Watch on Netflix.

#4. Collateral 

Despite Collateral‘s grey English grimness, it is can’t-tear-your-eyes-away good. A man is gunned down in the street while delivering pizza, and the murder investigation discovers big, dark forces at play. Anchored by an ultra-dry Carey Mulligan as detective Kip Glaspie, the four-episode crime drama is both efficiently told and detailed enough to emphasize the real human lives affected by the tragedy; as Glaspie strives to catch the killer and make a difference, the show reminds us just how many ways people are willing to diminish others’ humanity. —Estelle Tang, Senior Editor

Watch on Netflix.

#5. One Day at a Time 

The Alvarezes shouldn’t have so much on their fictional shoulders—a single mom dealing with combat-related PTSD, a father absenting himself after his daughter comes out as a lesbian, schoolyard racism, an oblivious white-guy landlord who thinks he understands other immigrants’ problems because he’s from Canada—but, like so many other American families, they do. They’re also responsible for one of the most moving and sweetly entertaining TV depictions of a Latinx family in recent years; Rita Moreno as the fiercely protective, grandiose, and charming Lydia, and Justina Machado as the family’s anchor, Penelope, both deserve to be on our screens for a long time.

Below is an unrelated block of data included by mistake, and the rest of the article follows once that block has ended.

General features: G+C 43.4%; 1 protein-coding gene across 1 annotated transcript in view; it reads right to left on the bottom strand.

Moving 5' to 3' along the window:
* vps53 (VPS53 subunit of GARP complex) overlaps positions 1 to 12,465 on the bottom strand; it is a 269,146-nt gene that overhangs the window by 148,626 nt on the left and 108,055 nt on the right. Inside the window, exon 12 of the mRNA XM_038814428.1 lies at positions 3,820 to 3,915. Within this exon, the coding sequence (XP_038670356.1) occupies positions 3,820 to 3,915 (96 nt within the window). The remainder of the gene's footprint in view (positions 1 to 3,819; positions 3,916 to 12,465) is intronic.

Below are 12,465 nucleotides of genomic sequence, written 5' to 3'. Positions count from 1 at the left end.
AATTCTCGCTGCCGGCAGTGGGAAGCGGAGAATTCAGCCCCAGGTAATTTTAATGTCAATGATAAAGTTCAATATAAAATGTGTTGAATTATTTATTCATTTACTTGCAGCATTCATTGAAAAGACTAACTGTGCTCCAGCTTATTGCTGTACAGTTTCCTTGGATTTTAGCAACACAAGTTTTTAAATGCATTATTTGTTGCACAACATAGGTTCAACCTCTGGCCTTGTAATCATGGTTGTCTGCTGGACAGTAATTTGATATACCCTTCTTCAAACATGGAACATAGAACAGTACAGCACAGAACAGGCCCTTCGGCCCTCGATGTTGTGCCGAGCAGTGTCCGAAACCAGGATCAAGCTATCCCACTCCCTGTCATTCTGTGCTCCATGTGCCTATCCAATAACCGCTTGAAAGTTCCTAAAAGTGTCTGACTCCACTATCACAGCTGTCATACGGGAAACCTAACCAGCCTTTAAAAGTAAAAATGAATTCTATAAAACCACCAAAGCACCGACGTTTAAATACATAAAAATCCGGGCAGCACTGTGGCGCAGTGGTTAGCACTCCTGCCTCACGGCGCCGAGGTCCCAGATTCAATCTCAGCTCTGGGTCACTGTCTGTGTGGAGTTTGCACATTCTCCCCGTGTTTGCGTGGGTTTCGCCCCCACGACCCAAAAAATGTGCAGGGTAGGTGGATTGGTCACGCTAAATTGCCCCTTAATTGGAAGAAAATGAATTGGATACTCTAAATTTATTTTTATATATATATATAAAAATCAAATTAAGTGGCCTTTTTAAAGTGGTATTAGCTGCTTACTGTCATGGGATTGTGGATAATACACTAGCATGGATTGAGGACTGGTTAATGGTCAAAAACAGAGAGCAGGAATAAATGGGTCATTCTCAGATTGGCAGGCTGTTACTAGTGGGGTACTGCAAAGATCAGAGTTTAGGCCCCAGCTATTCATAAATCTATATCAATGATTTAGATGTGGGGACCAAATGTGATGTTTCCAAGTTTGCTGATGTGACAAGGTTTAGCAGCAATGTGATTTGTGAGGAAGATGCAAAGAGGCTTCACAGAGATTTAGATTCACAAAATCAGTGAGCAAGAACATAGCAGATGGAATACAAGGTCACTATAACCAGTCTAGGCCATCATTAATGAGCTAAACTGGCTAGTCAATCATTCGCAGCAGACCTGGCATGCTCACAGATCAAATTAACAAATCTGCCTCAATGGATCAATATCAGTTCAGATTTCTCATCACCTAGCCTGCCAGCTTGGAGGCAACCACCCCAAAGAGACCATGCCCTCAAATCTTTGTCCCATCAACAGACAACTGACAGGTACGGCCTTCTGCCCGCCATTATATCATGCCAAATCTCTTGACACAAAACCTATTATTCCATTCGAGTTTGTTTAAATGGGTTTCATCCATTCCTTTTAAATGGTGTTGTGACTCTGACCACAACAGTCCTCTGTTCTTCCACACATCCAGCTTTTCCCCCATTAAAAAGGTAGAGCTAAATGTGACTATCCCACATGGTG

Watch on Netflix.

#6. The Good Place